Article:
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Numéro de publicationUS8694518 B2
Type de publicationOctroi
Numéro de demandeUS 12/126,106
Date de publication8 avr. 2014
Date de dépôt23 mai 2008
Date de priorité14 juin 2007
Autre référence de publicationUS20080313204, US20140279935
Numéro de publication12126106, 126106, US 8694518 B2, US 8694518B2, US-B2-8694518, US8694518 B2, US8694518B2
InventeursDaniel E. Schultz, Daniel J. Freiman, Mark A. Weiss
Cessionnaire d'origineColorquick, L.L.C.
Exporter la citationBiBTeX, EndNote, RefMan
Liens externes: USPTO, Cession USPTO, Espacenet
Method and apparatus for database mapping
US 8694518 B2
Résumé
A computerized stored library of a plurality of database mappings is provided. Each database mapping represents the manner in which fields of a source database maps to fields of a target database. When a source database needs to be mapped to a target database, one or more of the database mappings are selected from the library and used to perform a mapping. Data transformations may be performed on one or more of the fields of the source database during the mapping.
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Revendications(20)
What is claimed is:
1. A computer-implemented method of using a plurality of selectable database mappings, the method comprising:
(a) providing a computerized stored library of a plurality of database mappings, each database mapping representing the manner in which one or more fields of one or more source databases maps to one or more fields of one or more target databases; and
(b) mapping one or more source databases to one or more target databases by selecting at least one of the database mappings from the library, and using the selected database mapping or mappings to perform a mapping, wherein the mapping is performed using only the relationships defined by the selected database mapping or mappings, and without using an ontology, and
wherein each database mapping in the library is separately identifiable within the library prior to being selected.
2. The method of claim 1 wherein at least some of the database mappings represent the manner in which a plurality of source databases map to one target database, and step (b) further comprises selecting at least one of the database mappings from the library, and using the selected database mapping or mappings to perform a mapping.
3. The method of claim 1 further comprising automatically selecting a database mapping from the library based at least in part on an analysis of the similarity between the fields of the one or more databases to be mapped and the fields in each library of database mappings.
4. The method of claim 1 wherein the selecting is based on the purpose of the target database.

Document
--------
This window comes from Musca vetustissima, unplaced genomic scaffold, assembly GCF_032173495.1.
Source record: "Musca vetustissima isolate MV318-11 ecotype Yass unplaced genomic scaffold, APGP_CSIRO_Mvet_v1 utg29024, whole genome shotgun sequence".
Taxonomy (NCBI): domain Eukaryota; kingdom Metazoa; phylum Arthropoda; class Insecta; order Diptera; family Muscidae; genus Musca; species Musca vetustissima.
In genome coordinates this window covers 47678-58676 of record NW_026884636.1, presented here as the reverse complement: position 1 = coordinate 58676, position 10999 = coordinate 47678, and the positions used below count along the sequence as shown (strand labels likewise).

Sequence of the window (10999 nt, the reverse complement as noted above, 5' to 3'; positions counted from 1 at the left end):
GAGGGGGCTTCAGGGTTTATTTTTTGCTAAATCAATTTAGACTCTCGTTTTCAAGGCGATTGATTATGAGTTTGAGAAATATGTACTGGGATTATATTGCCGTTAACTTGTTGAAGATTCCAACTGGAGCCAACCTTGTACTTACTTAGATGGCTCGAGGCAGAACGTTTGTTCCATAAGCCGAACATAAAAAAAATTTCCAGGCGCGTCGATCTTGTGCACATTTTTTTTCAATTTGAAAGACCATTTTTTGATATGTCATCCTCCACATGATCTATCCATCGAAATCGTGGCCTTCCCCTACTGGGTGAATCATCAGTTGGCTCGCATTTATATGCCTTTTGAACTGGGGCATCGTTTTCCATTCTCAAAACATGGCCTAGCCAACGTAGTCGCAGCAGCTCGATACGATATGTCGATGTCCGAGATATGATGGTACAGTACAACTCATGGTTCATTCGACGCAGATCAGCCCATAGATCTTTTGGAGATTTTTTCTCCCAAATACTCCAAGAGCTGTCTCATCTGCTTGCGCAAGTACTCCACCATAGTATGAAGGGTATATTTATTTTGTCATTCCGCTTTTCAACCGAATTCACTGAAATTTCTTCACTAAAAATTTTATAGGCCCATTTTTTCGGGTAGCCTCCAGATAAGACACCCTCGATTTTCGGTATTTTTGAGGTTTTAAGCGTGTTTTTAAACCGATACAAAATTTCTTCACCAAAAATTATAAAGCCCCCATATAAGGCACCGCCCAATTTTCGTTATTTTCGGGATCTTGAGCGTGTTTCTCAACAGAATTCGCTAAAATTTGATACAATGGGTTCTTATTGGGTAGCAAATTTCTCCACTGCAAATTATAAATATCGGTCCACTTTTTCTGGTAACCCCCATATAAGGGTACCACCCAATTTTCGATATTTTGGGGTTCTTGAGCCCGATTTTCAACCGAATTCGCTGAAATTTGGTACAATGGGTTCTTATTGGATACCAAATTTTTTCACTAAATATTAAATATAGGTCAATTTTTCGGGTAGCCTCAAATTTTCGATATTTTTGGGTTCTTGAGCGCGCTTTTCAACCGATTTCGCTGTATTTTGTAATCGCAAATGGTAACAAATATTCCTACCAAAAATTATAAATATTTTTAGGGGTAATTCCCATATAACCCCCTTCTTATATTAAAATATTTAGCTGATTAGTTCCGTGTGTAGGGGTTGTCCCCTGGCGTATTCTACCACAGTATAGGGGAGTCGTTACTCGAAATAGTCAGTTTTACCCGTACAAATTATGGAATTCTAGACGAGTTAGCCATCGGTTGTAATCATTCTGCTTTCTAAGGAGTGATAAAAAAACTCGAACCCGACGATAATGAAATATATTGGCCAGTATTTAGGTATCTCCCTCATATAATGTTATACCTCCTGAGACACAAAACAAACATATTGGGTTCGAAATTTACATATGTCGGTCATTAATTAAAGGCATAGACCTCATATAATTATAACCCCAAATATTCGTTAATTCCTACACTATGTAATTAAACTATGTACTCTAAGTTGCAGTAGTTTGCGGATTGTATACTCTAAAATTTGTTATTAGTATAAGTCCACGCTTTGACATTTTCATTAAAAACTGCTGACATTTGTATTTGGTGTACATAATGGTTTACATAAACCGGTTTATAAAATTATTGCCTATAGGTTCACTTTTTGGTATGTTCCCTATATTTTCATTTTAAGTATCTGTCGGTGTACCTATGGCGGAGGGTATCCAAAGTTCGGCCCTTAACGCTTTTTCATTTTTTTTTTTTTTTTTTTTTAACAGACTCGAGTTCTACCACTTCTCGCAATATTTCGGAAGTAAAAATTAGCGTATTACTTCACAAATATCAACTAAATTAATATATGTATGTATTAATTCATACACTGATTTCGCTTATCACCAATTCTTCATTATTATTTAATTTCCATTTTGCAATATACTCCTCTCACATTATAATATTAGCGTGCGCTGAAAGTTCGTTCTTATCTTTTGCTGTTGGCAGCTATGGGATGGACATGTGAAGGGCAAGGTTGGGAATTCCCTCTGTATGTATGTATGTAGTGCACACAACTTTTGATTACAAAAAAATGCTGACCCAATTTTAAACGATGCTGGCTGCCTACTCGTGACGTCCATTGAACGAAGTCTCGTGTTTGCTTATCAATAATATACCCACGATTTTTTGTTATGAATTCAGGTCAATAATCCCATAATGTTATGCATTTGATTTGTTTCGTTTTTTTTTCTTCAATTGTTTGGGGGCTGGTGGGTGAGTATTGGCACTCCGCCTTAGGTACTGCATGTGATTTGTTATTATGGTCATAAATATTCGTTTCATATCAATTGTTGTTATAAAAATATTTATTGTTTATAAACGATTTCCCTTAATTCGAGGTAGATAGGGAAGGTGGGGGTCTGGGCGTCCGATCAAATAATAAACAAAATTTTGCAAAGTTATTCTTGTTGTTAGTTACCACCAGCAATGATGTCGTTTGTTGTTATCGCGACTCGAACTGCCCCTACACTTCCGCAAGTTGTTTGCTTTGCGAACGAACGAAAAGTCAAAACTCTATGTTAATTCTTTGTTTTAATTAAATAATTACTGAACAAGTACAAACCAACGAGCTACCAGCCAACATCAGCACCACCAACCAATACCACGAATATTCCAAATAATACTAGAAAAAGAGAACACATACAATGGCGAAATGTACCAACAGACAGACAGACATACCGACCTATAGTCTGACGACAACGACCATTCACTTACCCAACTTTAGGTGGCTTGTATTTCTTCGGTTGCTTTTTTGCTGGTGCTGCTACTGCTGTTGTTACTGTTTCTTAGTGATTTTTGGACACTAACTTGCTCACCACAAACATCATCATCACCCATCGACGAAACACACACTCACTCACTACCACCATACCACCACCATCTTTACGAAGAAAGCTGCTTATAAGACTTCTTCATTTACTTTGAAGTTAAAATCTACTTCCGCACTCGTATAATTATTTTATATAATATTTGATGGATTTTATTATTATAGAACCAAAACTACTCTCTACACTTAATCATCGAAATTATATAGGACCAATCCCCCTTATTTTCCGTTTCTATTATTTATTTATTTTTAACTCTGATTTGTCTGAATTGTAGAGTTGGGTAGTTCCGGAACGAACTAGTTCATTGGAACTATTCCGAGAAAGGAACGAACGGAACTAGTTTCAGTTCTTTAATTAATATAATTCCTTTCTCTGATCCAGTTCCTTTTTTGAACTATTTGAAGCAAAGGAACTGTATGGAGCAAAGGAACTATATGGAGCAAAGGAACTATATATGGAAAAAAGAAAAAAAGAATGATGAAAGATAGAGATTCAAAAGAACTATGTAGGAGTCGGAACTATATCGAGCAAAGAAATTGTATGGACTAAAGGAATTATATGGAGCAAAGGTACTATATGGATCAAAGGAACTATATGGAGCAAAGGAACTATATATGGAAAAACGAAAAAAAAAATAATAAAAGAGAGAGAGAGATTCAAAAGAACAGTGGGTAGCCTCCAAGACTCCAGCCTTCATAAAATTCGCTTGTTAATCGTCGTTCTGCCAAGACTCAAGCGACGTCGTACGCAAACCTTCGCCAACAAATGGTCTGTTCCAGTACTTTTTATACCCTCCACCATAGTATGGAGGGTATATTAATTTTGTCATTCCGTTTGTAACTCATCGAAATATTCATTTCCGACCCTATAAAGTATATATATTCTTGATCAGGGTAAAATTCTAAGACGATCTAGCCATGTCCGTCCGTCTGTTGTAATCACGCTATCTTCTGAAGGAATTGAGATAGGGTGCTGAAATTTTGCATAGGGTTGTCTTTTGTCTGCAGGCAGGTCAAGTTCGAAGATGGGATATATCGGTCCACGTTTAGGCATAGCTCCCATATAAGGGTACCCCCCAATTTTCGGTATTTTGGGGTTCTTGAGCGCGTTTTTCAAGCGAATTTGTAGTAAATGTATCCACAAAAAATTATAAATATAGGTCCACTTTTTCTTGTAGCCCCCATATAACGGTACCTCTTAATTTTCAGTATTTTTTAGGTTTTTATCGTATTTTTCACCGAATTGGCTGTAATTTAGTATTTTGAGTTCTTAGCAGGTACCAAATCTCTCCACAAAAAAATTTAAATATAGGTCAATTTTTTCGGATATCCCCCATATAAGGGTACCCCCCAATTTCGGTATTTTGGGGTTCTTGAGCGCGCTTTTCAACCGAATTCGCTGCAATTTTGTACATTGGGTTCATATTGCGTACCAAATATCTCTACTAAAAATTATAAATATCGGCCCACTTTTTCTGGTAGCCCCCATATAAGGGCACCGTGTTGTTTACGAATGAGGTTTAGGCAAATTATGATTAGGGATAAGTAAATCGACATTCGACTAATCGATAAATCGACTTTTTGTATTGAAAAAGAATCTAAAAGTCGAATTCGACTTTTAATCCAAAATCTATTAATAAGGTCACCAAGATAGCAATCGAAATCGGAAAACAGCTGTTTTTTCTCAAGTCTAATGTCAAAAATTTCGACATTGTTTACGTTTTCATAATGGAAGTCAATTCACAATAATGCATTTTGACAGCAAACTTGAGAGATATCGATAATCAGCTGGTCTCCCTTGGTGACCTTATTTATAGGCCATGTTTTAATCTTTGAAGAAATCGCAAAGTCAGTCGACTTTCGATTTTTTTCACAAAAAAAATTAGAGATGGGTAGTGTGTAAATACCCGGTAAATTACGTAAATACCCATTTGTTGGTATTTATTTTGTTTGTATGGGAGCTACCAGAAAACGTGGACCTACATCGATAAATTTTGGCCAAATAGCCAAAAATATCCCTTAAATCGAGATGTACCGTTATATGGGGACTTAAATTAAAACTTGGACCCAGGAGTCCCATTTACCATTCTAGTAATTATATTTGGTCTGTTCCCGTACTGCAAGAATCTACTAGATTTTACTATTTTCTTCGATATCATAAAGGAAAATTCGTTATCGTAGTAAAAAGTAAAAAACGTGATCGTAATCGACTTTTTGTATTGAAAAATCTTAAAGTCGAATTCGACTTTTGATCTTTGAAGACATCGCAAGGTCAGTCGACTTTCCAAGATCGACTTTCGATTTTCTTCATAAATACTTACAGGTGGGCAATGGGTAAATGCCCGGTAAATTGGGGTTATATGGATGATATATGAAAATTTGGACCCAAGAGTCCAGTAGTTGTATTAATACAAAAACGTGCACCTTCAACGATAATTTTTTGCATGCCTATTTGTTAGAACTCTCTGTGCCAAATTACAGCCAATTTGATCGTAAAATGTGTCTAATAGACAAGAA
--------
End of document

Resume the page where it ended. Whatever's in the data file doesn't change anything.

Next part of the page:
5. The method of claim 1 wherein there is one target database and the plurality of the database mappings map different source databases to the one target database.
6. The method of claim 1 wherein a source database and a target database have the same fields, and the selected database mapping or mappings causes a predefined change to be made to the data of one or more of the same fields.
7. The method of claim 1 wherein a plurality of users access the library, the method further comprising:
(c) tagging one or more of the database mappings as being private wherein access is restricted to only selected users.
8. The method of claim 1 wherein the plurality of database mappings are provided as XML.
9. The method of claim 1 wherein at least some of the database mappings include one or more data transformations to be performed on one or more of the fields of the one or more source databases, the method further comprising:
(c) performing the one or more data transformations when a database mapping is selected that includes data transformations.
10. The method of claim 1 wherein the library of database mappings are related to postal addresses, the method further comprising:
(c) providing an electronic display of a mailing envelope including the postal address, wherein the postal address includes a plurality of the fields of the one or more source databases; and
(d) selecting a record from the one or more source databases and displaying on the envelope the resultant mapping of address fields of the record to the one or more target databases.
11. The method of claim 1 wherein step (b) further comprises selecting a plurality of database mappings from the library, and using the plurality of selected database mappings to perform a mapping.
12. The method of claim 1 further comprising:
(c) determining if any of the plurality of database mappings are usable for mapping the one or more source databases to the one or more target databases, and if not, creating a new database mapping and adding it to the library of the plurality of database mappings.
13. A computer-implemented apparatus that allows a plurality of selectable database mappings to be used to perform a mapping, the apparatus comprising: